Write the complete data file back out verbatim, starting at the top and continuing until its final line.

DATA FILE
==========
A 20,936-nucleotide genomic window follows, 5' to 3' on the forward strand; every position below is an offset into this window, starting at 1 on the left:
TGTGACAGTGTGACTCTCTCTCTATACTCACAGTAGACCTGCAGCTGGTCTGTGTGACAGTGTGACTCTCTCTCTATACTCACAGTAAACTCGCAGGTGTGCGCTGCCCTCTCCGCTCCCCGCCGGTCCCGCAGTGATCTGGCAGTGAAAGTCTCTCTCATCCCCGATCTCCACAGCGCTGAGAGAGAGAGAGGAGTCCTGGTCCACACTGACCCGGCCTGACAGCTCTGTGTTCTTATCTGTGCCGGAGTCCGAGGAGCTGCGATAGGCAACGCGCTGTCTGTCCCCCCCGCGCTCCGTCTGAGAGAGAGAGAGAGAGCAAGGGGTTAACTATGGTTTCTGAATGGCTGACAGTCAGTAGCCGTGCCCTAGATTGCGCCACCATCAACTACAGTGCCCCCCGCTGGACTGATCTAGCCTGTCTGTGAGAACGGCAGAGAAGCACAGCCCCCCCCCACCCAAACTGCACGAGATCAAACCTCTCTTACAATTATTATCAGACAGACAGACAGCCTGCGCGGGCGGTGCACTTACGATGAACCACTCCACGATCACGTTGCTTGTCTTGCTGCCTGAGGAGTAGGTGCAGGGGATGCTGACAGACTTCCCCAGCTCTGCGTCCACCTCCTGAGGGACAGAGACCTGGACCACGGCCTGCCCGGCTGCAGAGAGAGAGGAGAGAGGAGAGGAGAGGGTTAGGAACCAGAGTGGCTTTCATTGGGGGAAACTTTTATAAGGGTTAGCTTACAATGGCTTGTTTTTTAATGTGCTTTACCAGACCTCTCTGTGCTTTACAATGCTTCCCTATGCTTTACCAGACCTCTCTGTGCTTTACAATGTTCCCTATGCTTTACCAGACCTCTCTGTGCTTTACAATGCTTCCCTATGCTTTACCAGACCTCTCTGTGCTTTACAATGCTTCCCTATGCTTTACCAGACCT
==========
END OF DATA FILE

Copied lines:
A 20,936-nucleotide genomic window follows, 5' to 3' on the forward strand; every position below is an offset into this window, starting at 1 on the left:
TGTGACAGTGTGACTCTCTCTCTATACTCACAGTAGACCTGCAGCTGGTCTGTGTGACAGTGTGACTCTCTCTCTATACTCACAGTAAACTCGCAGGTGTGCGCTGCCCTCTCCGCTCCCCGCCGGTCCCGCAGTGATCTGGCAGTGAAAGTCTCTCTCATCCCCGATCTCCACAGCGCTGAGAGAGAGAGAGGAGTCCTGGTCCACACTGACCCGGCCTGACAGCTCTGTGTTCTTATCTGTGCCGGAGTCCGAGGAGCTGCGATAGGCAACGCGCTGTCTGTCCCCCCCGCGCTCCGTCTGAGAGAGAGAGAGAGAGCAAGGGGTTAACTATGGTTTCTGAATGGCTGACAGTCAGTAGCCGTGCCCTAGATTGCGCCACCATCAACTACAGTGCCCCCCGCTGGACTGATCTAGCCTGTCTGTGAGAACGGCAGAGAAGCACAGCCCCCCCCCACCCAAACTGCACGAGATCAAACCTCTCTTACAATTATTATCAGACAGACAGACAGCCTGCGCGGGCGGTGCACTTACGATGAACCACTCCACGATCACGTTGCTTGTCTTGCTGCCTGAGGAGTAGGTGCAGGGGATGCTGACAGACTTCCCCAGCTCTGCGTCCACCTCCTGAGGGACAGAGACCTGGACCACGGCCTGCCCGGCTGCAGAGAGAGAGGAGAGAGGAGAGGAGAGGGTTAGGAACCAGAGTGGCTTTCATTGGGGGAAACTTTTATAAGGGTTAGCTTACAATGGCTTGTTTTTTAATGTGCTTTACCAGACCTCTCTGTGCTTTACAATGCTTCCCTATGCTTTACCAGACCTCTCTGTGCTTTACAATGTTCCCTATGCTTTACCAGACCTCTCTGTGCTTTACAATGCTTCCCTATGCTTTACCAGACCTCTCTGTGCTTTACAATGCTTCCCTATGCTTTACCAGACCT